Referring to Auschwitz as 'Polish Extermination Camp' May Soon Be a Crime in Poland

Legislation is a new milestone in the Polish government's recent campaign against anyone who speaks or writes about the role of Poles in persecuting the Jews in the Holocaust or about collaboration with the Nazis.

AP

The Polish cabinet gave its support to a bill on Tuesday that would authorize a three-year prison sentence to anyone who claims that Poland collaborated with Nazi Germany. The controversial legislation is expected to generate major opposition within Poland and abroad, but it is also expected to pass easily in the Polish parliament, where the governing right-wing nationalist Law and Justice party has a majority.

The bill provides that anyone claiming that the Polish people or state were responsible for the crimes of the Nazis or collaborated with them or with other crimes against humanity or war crimes would be subject to a fine or imprisonment of up to three years.

Anyone minimizing the role of those “truly responsible” for these crimes, meaning Nazi Germany in this case, would be subject to identical punishment.

The punishment would apply equally to Polish citizens and foreign nationals and would include anyone who violated the law unintentionally, meaning without intending to harm Poland’s reputation. The legislation would also apply to anyone who deliberately or mistakenly refers to the Auschwitz extermination camp, which Nazi Germany built on occupied Polish soil, as a “Polish camp.”

The agency that would conduct investigations of suspected violations of the law and begin criminal proceedings would be the Institute of National Remembrance, a government entity known for its conservative views regarding Poland’s role in the Holocaust. If the law had been in effect in 2012, theoretically even U.S. President Barack Obama would have run afoul of it when he made public reference to a “Polish” extermination camp. The United States later apologized.

Former Auschwitz concentration camp pictured through a fence, January 27, 2014.
Reuters

Inspired by Israel’s efforts to fight Holocaust denial

On Tuesday, at a press conference convened by the Polish justice minister, Zbigniew Ziobro, the minister said in this regard that “there is no perfect law free of difficulty in being applied, but if we do nothing, we will march in place.” Poland, he said, could learn from Israel about how to respond to those who try to rewrite the history of the Holocaust. When asked how Poland could go after violators of the law in other countries, he said: “If Israel had thought that it would be difficult to look for violators in another country, then it wouldn’t have gone after Holocaust deniers, but it does do so and it bears fruit.”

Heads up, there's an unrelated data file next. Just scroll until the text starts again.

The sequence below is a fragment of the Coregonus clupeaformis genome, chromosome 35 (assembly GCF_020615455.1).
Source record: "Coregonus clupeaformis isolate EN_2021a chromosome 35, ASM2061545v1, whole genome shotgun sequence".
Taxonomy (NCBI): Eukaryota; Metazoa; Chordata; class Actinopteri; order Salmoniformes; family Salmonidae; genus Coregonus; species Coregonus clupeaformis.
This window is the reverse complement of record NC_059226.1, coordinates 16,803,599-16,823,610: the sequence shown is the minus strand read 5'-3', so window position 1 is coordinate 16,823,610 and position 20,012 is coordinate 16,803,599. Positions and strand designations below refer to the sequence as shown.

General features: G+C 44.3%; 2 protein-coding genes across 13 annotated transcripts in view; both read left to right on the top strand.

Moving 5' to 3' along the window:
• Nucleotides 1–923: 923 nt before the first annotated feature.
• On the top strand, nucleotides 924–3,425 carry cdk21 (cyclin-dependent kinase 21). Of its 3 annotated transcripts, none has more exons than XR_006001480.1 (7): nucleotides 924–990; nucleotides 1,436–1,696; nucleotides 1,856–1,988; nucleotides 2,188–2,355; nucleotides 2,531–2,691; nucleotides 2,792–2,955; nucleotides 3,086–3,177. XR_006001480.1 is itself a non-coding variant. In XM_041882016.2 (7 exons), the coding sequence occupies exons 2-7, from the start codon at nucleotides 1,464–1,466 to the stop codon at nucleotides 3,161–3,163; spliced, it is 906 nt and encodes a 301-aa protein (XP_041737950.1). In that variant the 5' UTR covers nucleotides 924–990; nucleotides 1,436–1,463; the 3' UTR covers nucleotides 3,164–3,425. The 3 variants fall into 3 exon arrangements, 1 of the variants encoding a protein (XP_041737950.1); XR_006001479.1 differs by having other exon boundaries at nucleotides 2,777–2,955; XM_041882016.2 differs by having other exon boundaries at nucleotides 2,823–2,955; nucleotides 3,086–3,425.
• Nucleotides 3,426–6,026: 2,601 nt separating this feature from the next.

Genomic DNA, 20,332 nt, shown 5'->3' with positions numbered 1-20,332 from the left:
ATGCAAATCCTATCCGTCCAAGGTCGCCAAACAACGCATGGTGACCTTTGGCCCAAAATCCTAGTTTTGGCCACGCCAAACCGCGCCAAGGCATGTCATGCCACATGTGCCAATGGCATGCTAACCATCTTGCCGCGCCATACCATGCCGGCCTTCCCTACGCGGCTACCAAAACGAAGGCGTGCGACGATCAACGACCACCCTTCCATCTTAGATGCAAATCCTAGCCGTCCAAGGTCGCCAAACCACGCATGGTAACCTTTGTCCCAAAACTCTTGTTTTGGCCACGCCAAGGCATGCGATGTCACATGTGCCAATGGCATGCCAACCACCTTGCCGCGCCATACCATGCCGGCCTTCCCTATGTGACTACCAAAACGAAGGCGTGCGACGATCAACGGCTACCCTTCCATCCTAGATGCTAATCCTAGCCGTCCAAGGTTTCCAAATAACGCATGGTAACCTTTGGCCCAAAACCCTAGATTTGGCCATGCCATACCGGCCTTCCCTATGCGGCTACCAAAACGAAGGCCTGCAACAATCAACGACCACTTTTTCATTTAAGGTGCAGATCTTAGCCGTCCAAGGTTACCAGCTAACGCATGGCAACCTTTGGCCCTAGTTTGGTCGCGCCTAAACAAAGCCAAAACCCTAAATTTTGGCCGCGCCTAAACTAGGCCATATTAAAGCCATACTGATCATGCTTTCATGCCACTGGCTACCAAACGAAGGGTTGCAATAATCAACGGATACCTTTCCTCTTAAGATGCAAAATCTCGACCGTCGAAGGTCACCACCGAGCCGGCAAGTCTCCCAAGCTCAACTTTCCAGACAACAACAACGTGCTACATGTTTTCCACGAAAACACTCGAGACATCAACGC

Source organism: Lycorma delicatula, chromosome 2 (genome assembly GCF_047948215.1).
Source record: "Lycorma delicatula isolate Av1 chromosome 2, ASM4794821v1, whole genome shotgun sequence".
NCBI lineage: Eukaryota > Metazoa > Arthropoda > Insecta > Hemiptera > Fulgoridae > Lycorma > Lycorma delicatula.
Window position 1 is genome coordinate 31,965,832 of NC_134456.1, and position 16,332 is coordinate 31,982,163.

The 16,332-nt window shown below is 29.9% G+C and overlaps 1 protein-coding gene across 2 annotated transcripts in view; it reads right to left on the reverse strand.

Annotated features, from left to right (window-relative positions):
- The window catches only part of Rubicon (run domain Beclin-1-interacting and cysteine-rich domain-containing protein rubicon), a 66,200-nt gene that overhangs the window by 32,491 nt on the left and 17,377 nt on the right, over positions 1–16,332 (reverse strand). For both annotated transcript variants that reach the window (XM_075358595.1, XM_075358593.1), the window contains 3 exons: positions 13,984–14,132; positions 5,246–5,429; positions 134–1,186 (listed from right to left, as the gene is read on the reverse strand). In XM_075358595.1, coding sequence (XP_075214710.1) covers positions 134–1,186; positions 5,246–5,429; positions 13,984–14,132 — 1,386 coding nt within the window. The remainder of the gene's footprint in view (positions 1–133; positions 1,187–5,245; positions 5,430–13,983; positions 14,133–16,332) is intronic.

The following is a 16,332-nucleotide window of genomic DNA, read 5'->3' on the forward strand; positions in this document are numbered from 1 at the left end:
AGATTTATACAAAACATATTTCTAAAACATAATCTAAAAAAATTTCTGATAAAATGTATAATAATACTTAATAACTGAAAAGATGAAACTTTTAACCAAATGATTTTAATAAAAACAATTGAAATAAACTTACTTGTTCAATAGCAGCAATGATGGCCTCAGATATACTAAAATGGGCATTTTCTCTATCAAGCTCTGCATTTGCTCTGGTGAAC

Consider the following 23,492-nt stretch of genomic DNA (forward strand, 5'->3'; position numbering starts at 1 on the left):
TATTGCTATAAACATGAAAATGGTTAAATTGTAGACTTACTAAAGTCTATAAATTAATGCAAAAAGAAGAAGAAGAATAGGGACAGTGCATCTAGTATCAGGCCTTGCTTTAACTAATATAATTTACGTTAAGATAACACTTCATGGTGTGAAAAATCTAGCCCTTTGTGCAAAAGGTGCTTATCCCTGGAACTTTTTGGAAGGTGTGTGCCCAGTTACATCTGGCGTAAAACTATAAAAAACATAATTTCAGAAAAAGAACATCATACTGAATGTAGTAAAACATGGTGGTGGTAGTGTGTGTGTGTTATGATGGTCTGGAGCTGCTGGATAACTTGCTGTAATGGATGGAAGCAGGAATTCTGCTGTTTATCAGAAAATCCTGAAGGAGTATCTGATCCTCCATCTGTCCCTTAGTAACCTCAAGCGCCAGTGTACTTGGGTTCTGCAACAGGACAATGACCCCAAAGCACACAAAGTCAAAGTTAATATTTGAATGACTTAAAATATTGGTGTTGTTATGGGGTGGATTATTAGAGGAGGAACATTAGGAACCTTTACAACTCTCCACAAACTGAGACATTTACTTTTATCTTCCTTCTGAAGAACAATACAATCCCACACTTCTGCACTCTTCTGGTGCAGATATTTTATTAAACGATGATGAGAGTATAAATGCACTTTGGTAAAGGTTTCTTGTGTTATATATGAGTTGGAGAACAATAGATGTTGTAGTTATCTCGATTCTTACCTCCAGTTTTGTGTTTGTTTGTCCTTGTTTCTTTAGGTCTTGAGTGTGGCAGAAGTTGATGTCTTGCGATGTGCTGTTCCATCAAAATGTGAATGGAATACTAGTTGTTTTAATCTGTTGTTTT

The legislation is a new milestone in the campaign that the Polish government has been waging in recent months against anyone who speaks or writes about the role of Poles in persecuting the Jews in the Holocaust or about collaboration with the Nazis. The bill follows other steps taken by the Polish government in recent months to glorify the role of Poles in fighting Nazi Germany and minimize their role in the persecution of the Jews.

Illustrative: Holocaust survivors walk with others through the main gate of former Auschwitz Nazi death camp Jan. 27, 2016.
AP

So, for example, several months ago, Poland summoned the Polish-American historian Jan Tomasz Gross for questioning. Gross has spoken about the role of Poles in the genocide of the Jews. It is not clear if there is any intention to put Gross on trial. Although the new law would not be retroactive, he is likely to be one of the proposed legislation’s first victims.

Fifteen years ago, Gross wrote a book, “Neighbors: The Destruction of the Jewish Community in Jedwabne, Poland,” in which he revealed the massacre that Poles had committed on their Jewish neighbors in the village in 1941. In the current prevailing mood, however, historical facts of this nature find no place in Poland. Just last month, Polish Education Minister Anna Zalewska denied that Poles had participated in two pogroms in which Jews were slaughtered by their Polish neighbors after the end of World War II — in Jedwabne and in Kielce, where about 40 Jews were murdered in 1946.

New museum for Polish heroism

In addition, this year, Poland open a lavish museum in the town of Markowa in memory of Poles who saved Jews during the Holocaust, including some who have not been recognized by Israel’s Yad Vashem Holocaust remembrance authority, although they have been recognized by the Polish government. But it is the museum at the memorial site at Auschwitz that is at the forefront of the battle for Poland’s reputation.

The media staff devote much of their time to tracking down any media reports around the world relating to the subject and requesting that a clarification be published following any reference to “Polish” death camps or even death camps “in Poland.” The museum states that the reference should be to “occupied Poland” and that the camps are to be referred to either as German or Nazi.

Speaking to Haaretz last month on the subject, Poland’s ambassador to Israel, Jacek Chodorowicz, said the steps being taken by the Polish government are prompted by concern over the rewriting of history around the world, transforming Poland from a victim of the Nazis to a collaborator. There is deep knowledge in Israel, he said, about World War II, but there is also a danger that future generations using terms such as Polish death camps will mistakenly interpret what happened, something that Poland is determined to prevent. Such an error, the ambassador added, blurs the truth about the horrors of the Holocaust by diverting blame from Germany to Poland and obscuring the distinction between victim and perpetrator. No one, he added, should be allowed, even without malicious intent, to distort Holocaust history.